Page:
The right of expression and the press as a fundamental human right in Nigeria is one of the inalienable rights a citizen can enjoy by virtue of the fact that he is a human being, It could be traced to the 1960 Independence Constitution and subsequently those that followed it.
The Independence Constitution of 1960 and the Republican Constitution of 1963, have provisions for the protection of fundamental human rights. While the 1979 and the 1999 constitution went further by providing a bill of rights.
The provision of human rights in our constitution was geared toward creating a society that protects political freedom as well as the social and economic well being of Nigerian.
However, section 39 (1) which provides that “Every person shall be entitled to freedom of expression including freedom to hold opinions and to receive and impart ideas and information without interference” has been curtailed in both the military and civilian regimes with a lot of limitations which prevents the concept of freedom of expression and the press from being enjoyed well in our country, Nigeria.
Purpose Of Freedom of Expression
The purpose of this post is to help the masses to know their rights when it comes to the Right to freedom of expression and the press and possibly the way to enforce it when there is a breach of that right.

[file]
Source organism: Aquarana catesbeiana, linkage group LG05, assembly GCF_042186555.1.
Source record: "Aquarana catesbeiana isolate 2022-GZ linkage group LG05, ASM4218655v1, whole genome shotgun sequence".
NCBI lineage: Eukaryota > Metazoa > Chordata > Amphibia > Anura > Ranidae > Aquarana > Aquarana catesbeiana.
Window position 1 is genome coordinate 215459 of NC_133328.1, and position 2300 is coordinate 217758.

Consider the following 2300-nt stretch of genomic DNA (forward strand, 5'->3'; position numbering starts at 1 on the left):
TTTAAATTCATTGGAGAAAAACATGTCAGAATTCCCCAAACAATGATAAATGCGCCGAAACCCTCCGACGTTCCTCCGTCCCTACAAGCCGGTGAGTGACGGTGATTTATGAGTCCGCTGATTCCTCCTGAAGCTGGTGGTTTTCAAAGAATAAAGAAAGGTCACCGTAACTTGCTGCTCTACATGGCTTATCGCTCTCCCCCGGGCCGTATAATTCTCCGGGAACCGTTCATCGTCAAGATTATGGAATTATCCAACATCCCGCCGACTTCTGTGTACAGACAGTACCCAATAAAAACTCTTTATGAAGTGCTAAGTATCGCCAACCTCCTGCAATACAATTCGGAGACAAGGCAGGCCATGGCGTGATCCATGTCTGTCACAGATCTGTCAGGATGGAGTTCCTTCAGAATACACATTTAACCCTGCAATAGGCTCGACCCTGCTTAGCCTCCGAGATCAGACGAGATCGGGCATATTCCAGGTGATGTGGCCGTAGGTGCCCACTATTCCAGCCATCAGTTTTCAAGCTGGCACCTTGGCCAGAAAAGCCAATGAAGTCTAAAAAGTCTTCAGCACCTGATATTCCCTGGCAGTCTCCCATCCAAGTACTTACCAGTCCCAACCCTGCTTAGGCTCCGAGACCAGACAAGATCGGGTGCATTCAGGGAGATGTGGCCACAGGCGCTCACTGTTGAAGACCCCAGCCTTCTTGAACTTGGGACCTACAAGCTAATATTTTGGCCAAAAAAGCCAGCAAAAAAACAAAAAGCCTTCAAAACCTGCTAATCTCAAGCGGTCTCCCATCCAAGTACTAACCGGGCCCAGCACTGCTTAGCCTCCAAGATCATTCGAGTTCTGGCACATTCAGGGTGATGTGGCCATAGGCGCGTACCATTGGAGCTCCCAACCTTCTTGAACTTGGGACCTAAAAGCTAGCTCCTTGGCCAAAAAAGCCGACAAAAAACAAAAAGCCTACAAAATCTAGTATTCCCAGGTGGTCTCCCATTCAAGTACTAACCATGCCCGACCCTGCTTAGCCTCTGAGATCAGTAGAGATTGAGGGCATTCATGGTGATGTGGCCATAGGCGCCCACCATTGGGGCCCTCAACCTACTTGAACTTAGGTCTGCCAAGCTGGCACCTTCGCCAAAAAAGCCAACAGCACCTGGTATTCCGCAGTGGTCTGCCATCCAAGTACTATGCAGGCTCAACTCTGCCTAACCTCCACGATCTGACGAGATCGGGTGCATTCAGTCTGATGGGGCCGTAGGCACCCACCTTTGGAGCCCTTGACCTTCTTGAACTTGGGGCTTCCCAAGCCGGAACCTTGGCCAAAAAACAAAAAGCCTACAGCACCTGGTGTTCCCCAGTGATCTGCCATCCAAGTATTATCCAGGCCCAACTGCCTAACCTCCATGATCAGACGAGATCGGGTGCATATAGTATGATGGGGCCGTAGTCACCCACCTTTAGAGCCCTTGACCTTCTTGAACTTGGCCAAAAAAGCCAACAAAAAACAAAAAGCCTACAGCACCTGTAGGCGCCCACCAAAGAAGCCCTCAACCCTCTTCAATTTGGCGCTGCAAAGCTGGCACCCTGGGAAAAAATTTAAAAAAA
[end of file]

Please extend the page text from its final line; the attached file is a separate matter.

This study examines the legal framework of human rights within which freedom of expression and press is derived in Nigeria. It gives insight into the genesis of the right of expression and the press in modern society and studies the role of the press (social Media) in ensuring or guaranteeing the freedom of expression, it also examines the challenges facing the modern social media system in Nigeria.
The limitations to the right to freedom of expression and the press are also considered and the practical relevance of social justice in the enforcement of this right in Nigeria also forms part of the Study. The doctrinal method of research was adopted in this work.
This research work observed that some provisions of the Penal Code on sedition are couched in such a general language that portends the likelihood of being abused by persons in authority.
It also observed that the supervisory power given to the minister of information under the National Broadcasting Commission Act are too wide and are capable of occasioning injustice to the extent of downplaying the right to expression of those media/communication outfits whose policies are not in agreement with that of the government of the Federation.
The paper concludes by suggesting that there is a need to amend our statute books on the offence of sedition and that government should put in place sound regulation to ensure the entrenchment of morals in all means of information and communication.
There is also the need for the government to support the independence of the National Human Rights Commission to enable it to achieve its laudable objective.
I hope this article helped you?